Gerakan: Coroner's Court senseless without IPCMC

The latest suggestions to set up a coroner's court and centralised lock-ups to combat deaths in custody is “senseless” if there is no oversight body to keep the police in check, says Gerakan.

The implementation of the Independent Police Complaints and Misconduct Commission (IPCMC) is therefore fundamental, Gerakan vice-president A Kohilan Pillay said today.

"It makes no sense if the government decide to only establish a coroner's court and centralised lock-ups devoid of the IPCMC."
Kohilan (left) said the rate of custodial deaths “seems to be increasing and I find it alarming”.

“Ignoring calls for greater oversight will only aggravate the situation," he said in a statement.

Kohilan said even though the police have the power to apprehend a suspect, it does not extend to abusing the suspect or using force or coercion to elicit confession.

He said the existence of the IPCMC could help restore the public's confidence in the police force.

Other critics of the new move have also said that coroner's courts and centralised lock-ups will not address the core issue, that both measures would not be effective without the IPCMC in place.
'It is about accountability'

“We wish to state that the issue is not about the centralised lock-ups, investigation rooms or CCTV cameras.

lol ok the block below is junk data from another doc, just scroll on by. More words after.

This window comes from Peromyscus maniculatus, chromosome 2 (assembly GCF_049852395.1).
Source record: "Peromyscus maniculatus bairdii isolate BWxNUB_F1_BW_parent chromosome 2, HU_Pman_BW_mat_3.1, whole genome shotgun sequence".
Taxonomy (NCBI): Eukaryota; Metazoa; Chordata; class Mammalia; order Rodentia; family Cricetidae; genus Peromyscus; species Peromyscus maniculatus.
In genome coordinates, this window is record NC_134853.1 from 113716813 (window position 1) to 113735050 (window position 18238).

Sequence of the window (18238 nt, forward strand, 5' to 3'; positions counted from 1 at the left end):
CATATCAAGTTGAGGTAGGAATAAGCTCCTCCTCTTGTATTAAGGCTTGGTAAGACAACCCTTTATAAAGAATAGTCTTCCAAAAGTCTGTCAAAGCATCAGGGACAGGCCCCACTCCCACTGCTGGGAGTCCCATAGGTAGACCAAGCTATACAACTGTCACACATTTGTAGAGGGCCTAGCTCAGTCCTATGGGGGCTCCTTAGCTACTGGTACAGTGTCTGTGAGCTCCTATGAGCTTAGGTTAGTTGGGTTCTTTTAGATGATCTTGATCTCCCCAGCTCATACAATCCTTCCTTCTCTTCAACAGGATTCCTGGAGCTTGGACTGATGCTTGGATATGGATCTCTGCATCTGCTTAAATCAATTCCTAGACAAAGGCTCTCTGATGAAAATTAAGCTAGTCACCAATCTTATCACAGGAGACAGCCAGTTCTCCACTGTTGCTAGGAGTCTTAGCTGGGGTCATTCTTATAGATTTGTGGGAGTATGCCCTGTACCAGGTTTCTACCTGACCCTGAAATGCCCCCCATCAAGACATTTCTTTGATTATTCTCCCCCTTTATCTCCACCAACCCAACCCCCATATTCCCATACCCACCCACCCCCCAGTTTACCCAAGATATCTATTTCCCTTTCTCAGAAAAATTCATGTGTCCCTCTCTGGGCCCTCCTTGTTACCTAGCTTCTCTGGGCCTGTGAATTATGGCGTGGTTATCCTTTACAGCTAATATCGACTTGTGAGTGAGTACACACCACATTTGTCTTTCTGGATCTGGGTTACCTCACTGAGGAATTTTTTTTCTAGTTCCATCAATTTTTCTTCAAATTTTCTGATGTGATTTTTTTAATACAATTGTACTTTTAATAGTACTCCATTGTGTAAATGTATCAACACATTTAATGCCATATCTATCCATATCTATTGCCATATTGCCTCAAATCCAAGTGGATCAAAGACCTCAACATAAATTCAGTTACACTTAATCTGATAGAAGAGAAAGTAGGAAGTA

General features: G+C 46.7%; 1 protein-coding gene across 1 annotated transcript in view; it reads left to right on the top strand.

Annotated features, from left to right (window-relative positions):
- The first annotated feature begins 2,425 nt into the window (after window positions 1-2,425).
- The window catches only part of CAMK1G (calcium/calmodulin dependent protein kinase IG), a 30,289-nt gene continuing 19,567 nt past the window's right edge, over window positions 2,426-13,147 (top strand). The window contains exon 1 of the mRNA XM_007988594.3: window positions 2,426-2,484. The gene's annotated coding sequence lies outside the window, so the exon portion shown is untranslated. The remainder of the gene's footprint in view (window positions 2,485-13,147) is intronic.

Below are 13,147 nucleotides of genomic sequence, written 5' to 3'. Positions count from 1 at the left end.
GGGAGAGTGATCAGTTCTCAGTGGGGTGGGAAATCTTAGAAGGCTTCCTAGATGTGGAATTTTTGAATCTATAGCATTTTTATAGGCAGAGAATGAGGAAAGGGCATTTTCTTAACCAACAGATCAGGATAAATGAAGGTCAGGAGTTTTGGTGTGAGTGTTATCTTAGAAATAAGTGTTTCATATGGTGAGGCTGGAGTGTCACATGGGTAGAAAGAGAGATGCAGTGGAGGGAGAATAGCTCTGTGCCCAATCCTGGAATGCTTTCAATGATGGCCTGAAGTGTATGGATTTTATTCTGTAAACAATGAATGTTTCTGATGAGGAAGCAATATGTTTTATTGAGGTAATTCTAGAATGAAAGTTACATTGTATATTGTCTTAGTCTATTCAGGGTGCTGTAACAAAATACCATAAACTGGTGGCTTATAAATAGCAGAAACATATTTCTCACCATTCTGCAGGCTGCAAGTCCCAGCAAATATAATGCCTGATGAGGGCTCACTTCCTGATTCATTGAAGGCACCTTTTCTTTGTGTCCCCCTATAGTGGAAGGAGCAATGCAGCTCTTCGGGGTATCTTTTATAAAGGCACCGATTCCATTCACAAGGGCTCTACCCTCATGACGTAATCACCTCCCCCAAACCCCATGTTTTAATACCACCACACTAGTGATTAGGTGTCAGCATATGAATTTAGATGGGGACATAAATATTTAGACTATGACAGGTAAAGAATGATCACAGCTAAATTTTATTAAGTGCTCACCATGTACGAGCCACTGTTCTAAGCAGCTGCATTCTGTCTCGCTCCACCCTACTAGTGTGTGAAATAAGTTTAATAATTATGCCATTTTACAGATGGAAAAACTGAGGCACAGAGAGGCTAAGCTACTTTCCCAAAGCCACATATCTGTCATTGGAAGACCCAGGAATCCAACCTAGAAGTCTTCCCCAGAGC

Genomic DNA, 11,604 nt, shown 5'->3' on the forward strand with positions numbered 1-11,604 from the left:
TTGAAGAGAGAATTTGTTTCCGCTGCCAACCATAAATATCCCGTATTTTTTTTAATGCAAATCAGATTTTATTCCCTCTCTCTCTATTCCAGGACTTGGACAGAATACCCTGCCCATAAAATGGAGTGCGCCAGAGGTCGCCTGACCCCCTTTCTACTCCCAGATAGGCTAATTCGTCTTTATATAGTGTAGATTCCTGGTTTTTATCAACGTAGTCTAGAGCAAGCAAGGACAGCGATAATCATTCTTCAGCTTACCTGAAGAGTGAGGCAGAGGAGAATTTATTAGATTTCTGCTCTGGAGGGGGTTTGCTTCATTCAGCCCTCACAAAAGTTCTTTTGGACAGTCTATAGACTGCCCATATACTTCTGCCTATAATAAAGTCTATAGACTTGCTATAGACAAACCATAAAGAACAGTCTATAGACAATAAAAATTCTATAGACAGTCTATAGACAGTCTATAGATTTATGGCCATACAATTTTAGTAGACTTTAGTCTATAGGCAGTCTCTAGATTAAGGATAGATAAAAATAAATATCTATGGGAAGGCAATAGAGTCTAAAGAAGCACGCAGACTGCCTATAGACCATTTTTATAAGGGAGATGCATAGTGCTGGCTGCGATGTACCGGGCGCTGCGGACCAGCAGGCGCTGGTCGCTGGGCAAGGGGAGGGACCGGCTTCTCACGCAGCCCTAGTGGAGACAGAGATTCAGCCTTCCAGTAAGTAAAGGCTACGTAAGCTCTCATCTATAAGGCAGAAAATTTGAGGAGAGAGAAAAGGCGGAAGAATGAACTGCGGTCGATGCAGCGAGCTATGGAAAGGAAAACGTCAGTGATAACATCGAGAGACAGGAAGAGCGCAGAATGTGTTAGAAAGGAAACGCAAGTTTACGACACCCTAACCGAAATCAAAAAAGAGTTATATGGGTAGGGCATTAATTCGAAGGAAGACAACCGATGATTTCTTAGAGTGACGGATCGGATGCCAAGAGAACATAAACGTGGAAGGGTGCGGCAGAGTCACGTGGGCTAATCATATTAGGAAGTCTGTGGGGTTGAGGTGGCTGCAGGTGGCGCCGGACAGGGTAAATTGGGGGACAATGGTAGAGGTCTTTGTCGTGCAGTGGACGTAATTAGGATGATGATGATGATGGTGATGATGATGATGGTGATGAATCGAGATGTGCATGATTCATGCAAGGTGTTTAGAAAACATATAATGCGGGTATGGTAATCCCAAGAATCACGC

“It is about accountability and taking actions on those who breach the lock-up rules, abuse power and brutalise suspects,” said PKR head of legal and human rights bureau Latheefa Koya.

Stop State Violence Movement, a coalition of 29 NGOs, said the coroner's court would still be weak without the IPCMC as it would entail the police investigating their own personnel.

Following the rising number of custodial deaths in just the first half of the year, with three occurring within a span of weeks, many groups have revived calls for the IPCMC, which was recommended by a Royal Commission of Inquiry in 2005.

However, the government has dodged the calls, saying there was already the Enforcement Agency Integrity Commission (EAIC), which although criticised as watered-down, could be improved by giving it prosecution powers.





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